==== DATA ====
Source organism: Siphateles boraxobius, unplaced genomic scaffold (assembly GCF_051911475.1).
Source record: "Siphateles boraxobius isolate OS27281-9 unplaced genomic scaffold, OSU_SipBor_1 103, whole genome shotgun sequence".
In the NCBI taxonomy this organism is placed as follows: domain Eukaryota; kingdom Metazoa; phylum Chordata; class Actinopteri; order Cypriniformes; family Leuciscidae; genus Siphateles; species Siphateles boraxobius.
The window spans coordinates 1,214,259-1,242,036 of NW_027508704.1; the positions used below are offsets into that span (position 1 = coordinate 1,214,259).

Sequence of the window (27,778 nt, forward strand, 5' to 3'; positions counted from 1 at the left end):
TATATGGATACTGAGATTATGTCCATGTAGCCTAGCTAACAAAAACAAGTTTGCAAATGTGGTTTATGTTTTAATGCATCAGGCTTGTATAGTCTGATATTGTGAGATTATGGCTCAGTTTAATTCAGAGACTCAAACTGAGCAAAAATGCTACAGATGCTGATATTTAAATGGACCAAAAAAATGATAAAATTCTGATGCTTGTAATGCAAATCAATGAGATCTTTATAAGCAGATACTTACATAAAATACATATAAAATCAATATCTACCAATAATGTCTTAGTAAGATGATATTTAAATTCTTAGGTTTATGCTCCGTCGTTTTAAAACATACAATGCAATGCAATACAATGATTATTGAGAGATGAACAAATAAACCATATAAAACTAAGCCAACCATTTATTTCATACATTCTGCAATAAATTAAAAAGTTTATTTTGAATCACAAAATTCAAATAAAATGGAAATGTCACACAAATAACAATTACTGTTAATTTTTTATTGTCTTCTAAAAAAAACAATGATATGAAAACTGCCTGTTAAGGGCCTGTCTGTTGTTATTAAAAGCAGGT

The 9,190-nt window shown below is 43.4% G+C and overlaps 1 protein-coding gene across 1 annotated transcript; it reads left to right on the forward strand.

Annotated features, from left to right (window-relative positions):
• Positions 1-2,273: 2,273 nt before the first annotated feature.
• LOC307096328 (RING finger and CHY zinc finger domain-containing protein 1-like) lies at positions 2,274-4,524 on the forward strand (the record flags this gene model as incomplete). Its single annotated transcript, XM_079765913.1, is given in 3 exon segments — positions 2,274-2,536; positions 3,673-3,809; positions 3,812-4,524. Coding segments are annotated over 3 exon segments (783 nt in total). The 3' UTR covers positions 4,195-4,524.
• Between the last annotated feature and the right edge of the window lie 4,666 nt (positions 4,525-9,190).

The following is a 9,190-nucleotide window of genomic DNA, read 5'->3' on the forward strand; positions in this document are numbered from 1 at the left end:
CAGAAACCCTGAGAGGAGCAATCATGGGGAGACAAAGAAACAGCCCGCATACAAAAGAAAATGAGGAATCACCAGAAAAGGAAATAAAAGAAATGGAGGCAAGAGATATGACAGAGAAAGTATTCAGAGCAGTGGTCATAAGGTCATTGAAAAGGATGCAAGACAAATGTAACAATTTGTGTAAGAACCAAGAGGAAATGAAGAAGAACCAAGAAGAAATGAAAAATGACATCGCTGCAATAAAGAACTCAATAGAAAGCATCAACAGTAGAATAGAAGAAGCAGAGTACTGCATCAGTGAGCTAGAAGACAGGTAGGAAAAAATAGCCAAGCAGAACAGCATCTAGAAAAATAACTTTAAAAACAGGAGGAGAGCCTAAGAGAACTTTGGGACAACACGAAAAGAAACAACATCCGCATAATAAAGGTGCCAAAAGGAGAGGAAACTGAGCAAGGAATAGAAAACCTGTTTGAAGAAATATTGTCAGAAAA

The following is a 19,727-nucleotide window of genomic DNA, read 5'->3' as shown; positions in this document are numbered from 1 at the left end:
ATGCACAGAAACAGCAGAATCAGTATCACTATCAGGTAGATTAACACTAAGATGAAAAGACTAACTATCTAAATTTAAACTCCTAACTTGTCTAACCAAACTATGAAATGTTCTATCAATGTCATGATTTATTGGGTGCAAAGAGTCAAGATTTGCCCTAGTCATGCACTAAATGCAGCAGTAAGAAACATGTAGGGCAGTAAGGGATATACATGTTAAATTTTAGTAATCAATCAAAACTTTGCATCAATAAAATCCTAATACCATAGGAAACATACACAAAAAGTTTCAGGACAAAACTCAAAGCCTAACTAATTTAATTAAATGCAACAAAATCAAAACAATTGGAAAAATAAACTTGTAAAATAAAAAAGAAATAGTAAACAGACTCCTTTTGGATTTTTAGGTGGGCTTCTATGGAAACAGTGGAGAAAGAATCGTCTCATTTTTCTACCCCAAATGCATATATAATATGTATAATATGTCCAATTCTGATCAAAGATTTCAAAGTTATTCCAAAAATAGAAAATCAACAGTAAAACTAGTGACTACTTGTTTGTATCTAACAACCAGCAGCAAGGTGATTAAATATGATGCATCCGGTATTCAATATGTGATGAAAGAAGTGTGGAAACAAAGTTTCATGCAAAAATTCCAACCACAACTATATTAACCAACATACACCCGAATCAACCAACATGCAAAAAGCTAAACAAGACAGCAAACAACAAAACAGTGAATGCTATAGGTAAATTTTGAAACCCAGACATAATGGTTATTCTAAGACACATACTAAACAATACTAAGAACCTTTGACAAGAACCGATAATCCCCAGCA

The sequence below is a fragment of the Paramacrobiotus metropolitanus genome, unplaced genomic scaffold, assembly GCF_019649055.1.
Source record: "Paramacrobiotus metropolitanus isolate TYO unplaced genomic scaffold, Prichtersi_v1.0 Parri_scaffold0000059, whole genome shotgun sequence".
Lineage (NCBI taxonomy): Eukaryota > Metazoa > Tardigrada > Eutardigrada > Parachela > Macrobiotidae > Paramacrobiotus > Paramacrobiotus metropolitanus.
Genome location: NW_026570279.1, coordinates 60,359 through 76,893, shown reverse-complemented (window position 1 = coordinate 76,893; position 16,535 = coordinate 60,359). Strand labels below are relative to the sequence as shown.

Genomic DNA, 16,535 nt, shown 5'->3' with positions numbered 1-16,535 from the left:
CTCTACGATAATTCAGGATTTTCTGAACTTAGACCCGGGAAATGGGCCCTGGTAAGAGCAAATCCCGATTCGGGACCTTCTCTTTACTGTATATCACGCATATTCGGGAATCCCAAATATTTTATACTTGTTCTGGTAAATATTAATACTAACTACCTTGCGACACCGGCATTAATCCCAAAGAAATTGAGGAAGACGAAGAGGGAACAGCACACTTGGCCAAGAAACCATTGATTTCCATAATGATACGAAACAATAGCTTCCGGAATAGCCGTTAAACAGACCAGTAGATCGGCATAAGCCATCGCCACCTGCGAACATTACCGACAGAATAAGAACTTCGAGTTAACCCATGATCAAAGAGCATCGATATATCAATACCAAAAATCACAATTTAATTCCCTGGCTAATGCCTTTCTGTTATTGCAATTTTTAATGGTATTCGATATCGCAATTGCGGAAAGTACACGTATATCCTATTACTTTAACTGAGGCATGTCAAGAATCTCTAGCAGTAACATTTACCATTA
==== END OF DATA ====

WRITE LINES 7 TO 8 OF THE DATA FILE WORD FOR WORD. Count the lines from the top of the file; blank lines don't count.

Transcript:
The 9,190-nt window shown below is 43.4% G+C and overlaps 1 protein-coding gene across 1 annotated transcript; it reads left to right on the forward strand.

Annotated features, from left to right (window-relative positions):